Feds charge 47 people linked to Sinaloa Cartel drug trafficking network in Imperial Valley

Federal agents arrested 36 people, including a U.S. Border Patrol agent, allegedly linked to a California-based drug, firearms and money laundering network tied to the Sinaloa Cartel.

Agents raided locations far and wide on Wednesday, serving search warrants in the Imperial Valley, San Diego, Fresno and Los Angeles, along with Phoenix, Ariz., and Salem, Ore, the Department of Justice announced in a news release. All told, 47 people have been charged in connection with the alleged crime network.

Among those arrested was U.S. Border Patrol agent Alexander Grindley, who was accused of methamphetamine trafficking. Grindley is also linked to multiple spinoff investigations in the case and in other jurisdictions, according to authorities.

Eleven people named in the federal charges remain at large. More than 400 federal, state and local police agencies were involved in the raids.

Since the Organized Crime Drug Enforcement Task Forces investigation began, federal agents have seized more than 700 pounds of methamphetamine, 52 guns and 4 kilograms of fentanyl. An undisclosed amount of cocaine and heroin were also seized by federal agents during their investigation.

Read more: Riverside County deputy, 14 others arrested in drug trafficking bust

The suspects named in the 14 indictments unsealed Wednesday are charged with drug trafficking, money laundering and gun-related offenses, the Department of Justice said. Their operations were run out of Brawley, El Centro, Westmoreland, Imperial, Calexico, Niland, Holtville and Calipatria in California's Imperial Valley, according to authorities. The suspects also operated out of Mexicali, Mexico.

The suspects belonged to multiple trafficking operations that were part of a network supplying Imperial County and other locations with drugs, federal prosecutors alleged.

Federal agents have been working on the case for the past few years.

On June 30, 2021, agents seized two pounds of methamphetamine and a slew of ghost guns and ammunition, according to court records.

The items seized by federal agents included various parts for rifles, including receivers, barrels and stocks. Agents also found 18 rifle magazines, 9mm rounds and roughly 400 rounds of .223 Red Army ammunition, which are made in Russia, prosecutors said. None of the parts or firearms had serial numbers.

Federal agents learned through wiretapped conversations that Cory Gershen allegedly supplied other members of the trafficking operation with ghost guns in exchange for methamphetamine, the Justice Department alleged. The stockpile of assault rifles intercepted by federal agents were bound for Mexico, according to prosecutors.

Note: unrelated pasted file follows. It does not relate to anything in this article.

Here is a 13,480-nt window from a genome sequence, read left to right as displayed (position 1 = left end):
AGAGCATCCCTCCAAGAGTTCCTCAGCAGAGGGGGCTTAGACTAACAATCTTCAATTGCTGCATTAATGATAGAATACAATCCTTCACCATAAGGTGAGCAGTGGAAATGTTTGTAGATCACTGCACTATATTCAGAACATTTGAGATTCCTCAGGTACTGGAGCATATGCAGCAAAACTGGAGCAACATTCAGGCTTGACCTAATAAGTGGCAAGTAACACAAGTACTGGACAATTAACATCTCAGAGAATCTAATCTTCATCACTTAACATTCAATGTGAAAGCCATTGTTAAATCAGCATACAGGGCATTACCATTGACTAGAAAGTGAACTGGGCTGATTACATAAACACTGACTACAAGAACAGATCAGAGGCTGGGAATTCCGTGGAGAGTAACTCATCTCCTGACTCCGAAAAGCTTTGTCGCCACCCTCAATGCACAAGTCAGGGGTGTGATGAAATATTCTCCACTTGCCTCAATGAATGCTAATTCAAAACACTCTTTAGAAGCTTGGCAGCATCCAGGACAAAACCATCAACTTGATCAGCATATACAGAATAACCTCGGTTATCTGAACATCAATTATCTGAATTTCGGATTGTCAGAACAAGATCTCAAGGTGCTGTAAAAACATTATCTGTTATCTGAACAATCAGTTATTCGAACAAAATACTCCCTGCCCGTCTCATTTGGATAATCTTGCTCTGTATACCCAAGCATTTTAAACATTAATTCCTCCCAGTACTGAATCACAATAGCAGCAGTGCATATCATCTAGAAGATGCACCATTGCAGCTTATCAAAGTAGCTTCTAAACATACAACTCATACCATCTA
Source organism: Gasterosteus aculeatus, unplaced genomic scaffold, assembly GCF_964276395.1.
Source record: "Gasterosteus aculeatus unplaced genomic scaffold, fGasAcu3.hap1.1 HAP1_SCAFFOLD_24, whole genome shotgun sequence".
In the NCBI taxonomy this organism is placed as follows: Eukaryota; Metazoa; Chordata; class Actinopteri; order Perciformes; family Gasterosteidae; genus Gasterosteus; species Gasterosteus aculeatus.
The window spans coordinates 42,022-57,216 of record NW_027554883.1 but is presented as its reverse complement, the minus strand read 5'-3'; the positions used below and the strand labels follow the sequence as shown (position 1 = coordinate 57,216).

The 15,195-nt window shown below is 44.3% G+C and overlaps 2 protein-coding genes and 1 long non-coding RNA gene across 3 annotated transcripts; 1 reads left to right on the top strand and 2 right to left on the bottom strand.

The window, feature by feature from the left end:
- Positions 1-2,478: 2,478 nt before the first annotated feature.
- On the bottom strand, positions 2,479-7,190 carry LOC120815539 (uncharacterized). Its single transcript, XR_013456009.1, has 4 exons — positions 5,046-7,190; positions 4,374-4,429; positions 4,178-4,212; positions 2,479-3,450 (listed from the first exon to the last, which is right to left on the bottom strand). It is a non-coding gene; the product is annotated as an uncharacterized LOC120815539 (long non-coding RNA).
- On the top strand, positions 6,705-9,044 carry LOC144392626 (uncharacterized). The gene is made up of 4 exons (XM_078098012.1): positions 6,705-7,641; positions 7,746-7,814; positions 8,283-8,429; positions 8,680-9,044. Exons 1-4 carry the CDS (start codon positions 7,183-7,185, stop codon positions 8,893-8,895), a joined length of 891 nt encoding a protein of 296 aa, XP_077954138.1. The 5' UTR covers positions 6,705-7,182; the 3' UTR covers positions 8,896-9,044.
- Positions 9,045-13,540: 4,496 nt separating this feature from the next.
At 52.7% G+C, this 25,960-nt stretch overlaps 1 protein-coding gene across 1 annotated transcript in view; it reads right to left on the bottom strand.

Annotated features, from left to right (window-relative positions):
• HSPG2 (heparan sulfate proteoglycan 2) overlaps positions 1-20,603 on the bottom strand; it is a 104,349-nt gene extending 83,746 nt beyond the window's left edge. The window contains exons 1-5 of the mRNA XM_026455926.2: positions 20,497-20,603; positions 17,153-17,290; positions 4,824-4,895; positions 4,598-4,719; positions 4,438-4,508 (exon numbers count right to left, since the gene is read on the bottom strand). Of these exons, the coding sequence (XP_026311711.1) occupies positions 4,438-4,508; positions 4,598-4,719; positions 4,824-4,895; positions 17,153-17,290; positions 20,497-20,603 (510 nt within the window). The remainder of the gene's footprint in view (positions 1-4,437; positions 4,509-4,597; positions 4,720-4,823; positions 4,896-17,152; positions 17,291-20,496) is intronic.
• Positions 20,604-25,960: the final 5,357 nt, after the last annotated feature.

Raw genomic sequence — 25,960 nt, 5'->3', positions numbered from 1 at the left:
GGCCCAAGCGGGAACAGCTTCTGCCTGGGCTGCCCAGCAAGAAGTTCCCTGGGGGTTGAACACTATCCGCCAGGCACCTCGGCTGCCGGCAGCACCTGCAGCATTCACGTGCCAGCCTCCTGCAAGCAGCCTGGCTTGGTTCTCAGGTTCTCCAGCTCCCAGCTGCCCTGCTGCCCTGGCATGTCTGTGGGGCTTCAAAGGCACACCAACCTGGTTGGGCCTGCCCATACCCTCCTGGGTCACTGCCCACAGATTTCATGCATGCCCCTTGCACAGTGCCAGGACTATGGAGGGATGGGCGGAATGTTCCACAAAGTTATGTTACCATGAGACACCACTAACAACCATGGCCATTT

Read more: Top assassin for Sinaloa drug cartel extradited to U.S. to face charges, Justice Department says

Federal agents also seized two assault rifle-style ghost guns, a Colt .380 semiautomatic handgun and more Russian rifle ammunition when they arrested Guadalupe Molina-Flores on June 30, 2021, another alleged member of the trafficking operation, authorities said. Agents also allege that they found 309 grams of methamphetamine at his home.

“With this takedown, the Justice Department has dealt yet another blow to the Sinaloa Cartel and its associates,” Atty. Gen. Merrick Garland said in a statement. “We will continue to be relentless in our fight to protect American communities from the cartels.”

The arrests arrive as fentanyl has devastated communities across the country. California recorded 7,385 opioid-related deaths in 2022 and 24 in Imperial County, according to the state Deptartment of Public Health.

With fentanyl flooding into California, federal agents learned that the price per pill on the black market has dropped sharply, according to the Justice Department. In June 2021, a pill sold in the Imperial Valley went for about $1.65 or $1.75, but dropped later that year to $1.25. This May, those same pills were being sold for just 45 cents.

“This investigation tore apart a drug trafficking network responsible for supplying dealers in communities across the region,” Tara McGrath, U.S. Attorney for the Southern District of California, said in a statement. “But there is still much work to be done. If you’re a parent and today’s price of fentanyl terrifies you, talk to your kids about the dangers of drug use. If you’re an addict and your dealer was arrested today, seek treatment. And if you’re a dealer but your supplier was arrested today, look out — we are coming for you next.”

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This story originally appeared in Los Angeles Times.